Mapping University Prerequisites in Australia paper released
Completing fundamental subjects in secondary school, such as history, languages, mathematics, and science, combined with a strong foundation in English, is essential to equip young Australians with the agility and flexibility to navigate life post-school, regardless of whether they continue to tertiary studies or enter the workforce directly.
As shown in a new paper, Mapping University Prerequisites in Australia, released today by the Office of the Chief Scientist and the Australian Mathematical Sciences Institute (AMSI), few undergraduate courses in Australia have prerequisite requirements, and, notwithstanding the efforts of individual universities and states, there is currently no coordinated approach to providing advice to secondary school students on which subjects they should study in Years 11 and 12.
“The paper has revealed how few prerequisites are currently in place at Australia’s universities. We hope it provides useful information for the sector to sharpen their policy considerations going forward,” says Australia’s Chief Scientist, Dr Alan Finkel.
The paper analyses the mathematics and science prerequisites of more than 1,500 undergraduate courses in Australia across eight key disciplines, capturing important new information to inform stakeholders, including universities, schools and students.
“The COVID-19 pandemic has shown Australia the importance of mathematics,” says Professor Asha Rao, interim AMSI Director. “Issues such as out-of-field mathematics teaching and lack of university maths prerequisites need to be remedied to ensure that the future skills supply is available as the demand continues to grow.”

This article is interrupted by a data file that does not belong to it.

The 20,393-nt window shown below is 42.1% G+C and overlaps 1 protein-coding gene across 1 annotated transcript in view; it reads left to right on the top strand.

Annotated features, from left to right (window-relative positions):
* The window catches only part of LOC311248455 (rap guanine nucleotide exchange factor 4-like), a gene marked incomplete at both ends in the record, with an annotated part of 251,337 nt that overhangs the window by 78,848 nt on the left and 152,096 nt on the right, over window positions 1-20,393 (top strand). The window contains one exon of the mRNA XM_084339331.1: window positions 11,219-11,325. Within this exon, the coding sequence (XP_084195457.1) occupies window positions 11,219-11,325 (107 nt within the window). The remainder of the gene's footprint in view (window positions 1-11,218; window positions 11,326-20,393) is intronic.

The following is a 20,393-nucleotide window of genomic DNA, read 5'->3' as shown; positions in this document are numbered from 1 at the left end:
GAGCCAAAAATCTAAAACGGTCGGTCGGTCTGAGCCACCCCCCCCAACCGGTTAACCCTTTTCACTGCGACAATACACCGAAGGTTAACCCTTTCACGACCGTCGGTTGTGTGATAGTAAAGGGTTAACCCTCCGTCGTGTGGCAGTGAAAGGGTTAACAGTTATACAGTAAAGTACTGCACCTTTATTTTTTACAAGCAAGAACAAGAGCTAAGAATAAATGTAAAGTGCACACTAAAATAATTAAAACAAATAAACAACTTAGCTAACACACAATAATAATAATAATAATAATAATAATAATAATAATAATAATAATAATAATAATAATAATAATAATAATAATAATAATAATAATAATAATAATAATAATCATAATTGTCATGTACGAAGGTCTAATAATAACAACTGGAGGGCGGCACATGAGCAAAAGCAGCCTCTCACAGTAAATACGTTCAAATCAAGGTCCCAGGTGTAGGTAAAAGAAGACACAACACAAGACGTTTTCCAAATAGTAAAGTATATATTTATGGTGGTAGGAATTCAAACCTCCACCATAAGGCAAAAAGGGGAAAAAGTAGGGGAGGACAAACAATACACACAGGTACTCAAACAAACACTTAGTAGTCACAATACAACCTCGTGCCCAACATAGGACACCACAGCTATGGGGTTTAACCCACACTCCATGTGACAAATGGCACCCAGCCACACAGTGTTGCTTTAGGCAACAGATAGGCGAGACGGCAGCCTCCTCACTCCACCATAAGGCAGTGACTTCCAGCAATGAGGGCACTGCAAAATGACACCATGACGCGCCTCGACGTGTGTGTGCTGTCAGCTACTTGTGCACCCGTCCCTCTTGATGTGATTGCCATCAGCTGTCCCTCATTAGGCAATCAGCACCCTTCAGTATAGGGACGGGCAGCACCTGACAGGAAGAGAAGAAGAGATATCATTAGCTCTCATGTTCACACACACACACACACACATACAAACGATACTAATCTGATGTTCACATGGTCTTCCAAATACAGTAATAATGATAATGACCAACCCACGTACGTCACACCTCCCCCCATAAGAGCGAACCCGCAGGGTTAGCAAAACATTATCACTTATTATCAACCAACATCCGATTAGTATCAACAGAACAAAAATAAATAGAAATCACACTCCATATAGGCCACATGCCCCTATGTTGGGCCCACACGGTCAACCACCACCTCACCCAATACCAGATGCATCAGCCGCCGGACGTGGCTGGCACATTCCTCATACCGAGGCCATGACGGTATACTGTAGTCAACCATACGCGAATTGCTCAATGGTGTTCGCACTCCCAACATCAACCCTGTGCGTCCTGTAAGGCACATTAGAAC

While returning to prerequisites may not be compatible with Australia’s current higher education landscape, students still need authoritative advice about which subjects to study in Years 11 and 12 so that they can be as prepared as possible for university study without relying on catch-up or bridging courses.
Dr Finkel noted, “I am not advocating a return to prerequisites, given the valid and important reasons for flexibility in entry requirements.
“What I am advocating is that universities develop a clear and common set of advice to students about fundamental subjects – English, maths, science, languages and history – that will set them up best for success at university and throughout their lives. The signals around these subjects should be strengthened so that students can make informed choices.”
Also released today is the Australian Informed Choices position paper, which both complements and draws upon the lessons learned in the Mapping University Prerequisites in Australia paper. Informed Choices presents a strategy to improve the continuum between senior secondary schools and universities, through creating a coalition of thought-leading universities, and producing common advice on Year 11 and 12 subject selection principles coupled with individual university-based incentive packages.
“Universities are facing unprecedented challenges as they re-orient their offerings in the face of the pandemic,” says Dr Finkel. “What better time to consider how to improve the signals they send to students looking for the best possible advice on their upper secondary subject selections to ensure a smooth path into tertiary studies and successful working careers?”